The breadth and depth of Holy Mass

Father John A. Kiley

In a small parish graveyard outside of Orvieto in central Italy, the headstone for Archbishop Hannibal Bugnini reads simply “Liturgiae Amator & Cultor,” that is, “Lover and Server of the Liturgy.” Archbishop Bugnini certainly did not singlehandedly transform the Catholic Mass from the priest focused ritual of the Council of Trent into the lay welcoming ceremony celebrated today.
But there is no denying that the Archbishop’s insights and inclinations greatly influenced the panel of bishops and theologians that ordained what today is known as the Novus Ordo, the “New Order,” the ordinary form of the Catholic Mass vastly celebrated throughout the believing world today. According to biographer Yves Chiron, Archbishop Bugnini appreciated the Roman liturgy as “parochial” and “dynamic.”
By parochial he certainly meant involving the whole parish: clergy and laity, priests and deacons, lectors and servers, ushers and gift bearers, musicians and choir, the pious and the penitent. The former order of Mass greatly and rightly emphasized the vital priestly role exercised by the ordained clergy. After all, the unique role of the priest was exactly what Martin Luther, John Calvin, and the other reformers despised about Roman Catholicism. “Every man his own priest,” was Luther’s battle cry. The Church had to correct this faulty notion and the centrality of the priest at Mass was one powerful instrument for conveying this belief.
But after five hundred years, the Second Vatican Council determined that the broader, rightful role of deacons and laity in Catholic liturgical practice should be reviewed and revised. All the “people of God” should be accorded a proper participatory role in the Church’s sacramental liturgies. Mass should be a parish and not simply a priestly event. Along this line Catholic dioceses and parishes have benefited from restoration of the diaconate, the implementation of competent lectors, the employment of well-trained servers, the possibility of extra-ordinary ministers of Communion, the encouragement of congregational singing and even the respectful employment of greeters and collectors.
By dynamic his Excellency undoubtedly had in mind the “participatio actuosa,” the “active participation” envisioned in Sacrosanctum Concilium, the Second Vatican Council’s decree on the liturgy. Catholic devotional life has indeed been dynamic. May Processions around the parish property, carrying of patron saint statues through city streets, living rosaries, Stations of the Cross, and parish novenas have offered much lay involvement over the years. The Catholic liturgy on the other hand was far from dynamic, utilizing near-Byzantine ceremonies, in an alien tongue, within a gated compound to which only the clergy had access.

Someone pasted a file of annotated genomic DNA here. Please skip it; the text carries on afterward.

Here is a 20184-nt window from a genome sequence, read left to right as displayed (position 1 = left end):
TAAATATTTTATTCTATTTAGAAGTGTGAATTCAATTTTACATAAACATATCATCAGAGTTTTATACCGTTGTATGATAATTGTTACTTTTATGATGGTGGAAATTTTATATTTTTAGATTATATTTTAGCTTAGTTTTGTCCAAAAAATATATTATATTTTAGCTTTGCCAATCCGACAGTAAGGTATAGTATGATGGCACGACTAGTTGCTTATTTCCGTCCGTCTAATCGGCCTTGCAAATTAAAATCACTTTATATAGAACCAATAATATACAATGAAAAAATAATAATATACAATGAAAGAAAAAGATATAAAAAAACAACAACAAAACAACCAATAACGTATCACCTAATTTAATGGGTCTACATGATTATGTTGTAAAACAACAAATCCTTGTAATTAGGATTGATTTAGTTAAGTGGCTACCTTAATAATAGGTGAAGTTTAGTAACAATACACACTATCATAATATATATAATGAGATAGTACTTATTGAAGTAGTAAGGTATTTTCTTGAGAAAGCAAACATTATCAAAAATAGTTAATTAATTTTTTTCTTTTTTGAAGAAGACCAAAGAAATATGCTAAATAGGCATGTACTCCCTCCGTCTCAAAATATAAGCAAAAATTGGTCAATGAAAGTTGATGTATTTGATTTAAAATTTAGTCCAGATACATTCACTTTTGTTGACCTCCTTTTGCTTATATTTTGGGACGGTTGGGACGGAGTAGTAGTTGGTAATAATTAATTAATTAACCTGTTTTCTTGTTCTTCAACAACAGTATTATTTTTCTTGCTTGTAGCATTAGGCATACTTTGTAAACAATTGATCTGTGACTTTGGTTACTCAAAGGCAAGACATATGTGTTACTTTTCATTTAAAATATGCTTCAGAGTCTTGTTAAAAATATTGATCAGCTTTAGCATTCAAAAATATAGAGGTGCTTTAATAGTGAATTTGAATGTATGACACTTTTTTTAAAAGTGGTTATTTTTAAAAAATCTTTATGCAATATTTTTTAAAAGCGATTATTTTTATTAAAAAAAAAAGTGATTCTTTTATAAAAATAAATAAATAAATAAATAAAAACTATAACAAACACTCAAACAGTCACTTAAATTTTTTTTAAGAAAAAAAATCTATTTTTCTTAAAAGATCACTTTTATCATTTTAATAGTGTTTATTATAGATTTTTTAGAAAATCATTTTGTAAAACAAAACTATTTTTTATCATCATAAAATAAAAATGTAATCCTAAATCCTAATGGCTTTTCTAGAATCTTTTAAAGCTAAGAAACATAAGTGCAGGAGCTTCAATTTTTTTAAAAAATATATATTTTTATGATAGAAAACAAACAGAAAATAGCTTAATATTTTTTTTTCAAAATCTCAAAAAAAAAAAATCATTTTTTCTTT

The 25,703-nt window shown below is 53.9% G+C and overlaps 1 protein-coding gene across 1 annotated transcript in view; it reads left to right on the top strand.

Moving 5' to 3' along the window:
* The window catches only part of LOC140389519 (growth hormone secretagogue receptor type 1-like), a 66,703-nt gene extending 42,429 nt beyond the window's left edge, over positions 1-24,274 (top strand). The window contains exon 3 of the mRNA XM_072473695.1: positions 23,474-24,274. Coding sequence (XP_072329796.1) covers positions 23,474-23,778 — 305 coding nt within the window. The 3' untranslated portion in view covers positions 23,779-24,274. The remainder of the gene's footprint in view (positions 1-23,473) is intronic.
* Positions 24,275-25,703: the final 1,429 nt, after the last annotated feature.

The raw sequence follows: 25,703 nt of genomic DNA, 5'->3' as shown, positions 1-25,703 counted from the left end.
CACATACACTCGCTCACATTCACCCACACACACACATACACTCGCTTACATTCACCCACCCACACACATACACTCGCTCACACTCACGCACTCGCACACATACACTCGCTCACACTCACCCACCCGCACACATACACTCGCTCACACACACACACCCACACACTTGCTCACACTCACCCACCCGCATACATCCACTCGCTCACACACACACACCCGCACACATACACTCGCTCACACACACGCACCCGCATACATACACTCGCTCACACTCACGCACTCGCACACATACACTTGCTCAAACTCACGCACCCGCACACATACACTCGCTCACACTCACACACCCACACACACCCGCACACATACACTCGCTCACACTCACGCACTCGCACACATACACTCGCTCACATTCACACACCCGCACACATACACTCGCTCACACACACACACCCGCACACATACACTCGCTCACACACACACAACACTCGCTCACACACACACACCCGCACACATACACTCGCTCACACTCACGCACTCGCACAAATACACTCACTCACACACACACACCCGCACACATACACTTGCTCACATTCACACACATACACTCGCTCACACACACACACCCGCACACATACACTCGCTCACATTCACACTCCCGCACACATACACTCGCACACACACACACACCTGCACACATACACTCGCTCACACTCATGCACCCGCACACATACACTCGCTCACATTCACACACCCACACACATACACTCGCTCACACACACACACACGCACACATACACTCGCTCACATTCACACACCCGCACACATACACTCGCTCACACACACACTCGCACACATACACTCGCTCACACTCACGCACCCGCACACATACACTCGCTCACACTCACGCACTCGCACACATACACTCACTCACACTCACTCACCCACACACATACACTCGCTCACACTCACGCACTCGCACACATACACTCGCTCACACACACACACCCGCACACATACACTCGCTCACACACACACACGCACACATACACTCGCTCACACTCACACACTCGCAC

In contrast to this ritual stagnation, Archbishop Bugnini could hear oral responses in the language of the people; he could hear readings from the Old Testament, the Epistles and the Gospels, read by the laity and proclaimed daily by the clergy; and he could appreciate the solemn canons and words of consecration at the heart of every Mass prayed audibly for the edification of God’s people. Thanks to his insights, the Book of the Gospels may now be carried to the altar in procession, lay readers may approach the lectern from their pew, gifts of bread and wine may be presented from the community as the altar is prepared for sacrifice, a sign of peace may be exchanged within the assembly, the cup may be extended to the faithful and the host may be received into outstretched hands by a laity appropriately standing as befits their dignity as baptized Christians.
Although the wisdom and decrees of the fathers gathered at the Second Vatican Council have had over fifty years to penetrate Catholic minds and effect Catholic practices, the Council’s reforms still meet with some resistance, or worse, some rejection. Pope Francis has recently displayed some impatience with such liturgical sluggishness by limiting private Masses at the Vatican and by curtailing the broadening use of the Tridentine Mass around the world.
In the early years after the Council there were admittedly some excessive liturgical novelties. Experimental canons, abbreviated prayers, slovenly vestments, creative theatrics, inappropriate participants, unworthy utensils, and a neglect of piety were not lacking. It is no wonder that Pope Benedict in Milestones regarded Catholic liturgical practice after Vatican II as “a disintegration.” Abuses notwithstanding, the current Catholic missal, developed with Archbishop Bugnini’s parochial and dynamic ideals in mind, best expresses the breadth as well as the depth of the Church’s central prayer, the Holy Sacrifice of the Mass.


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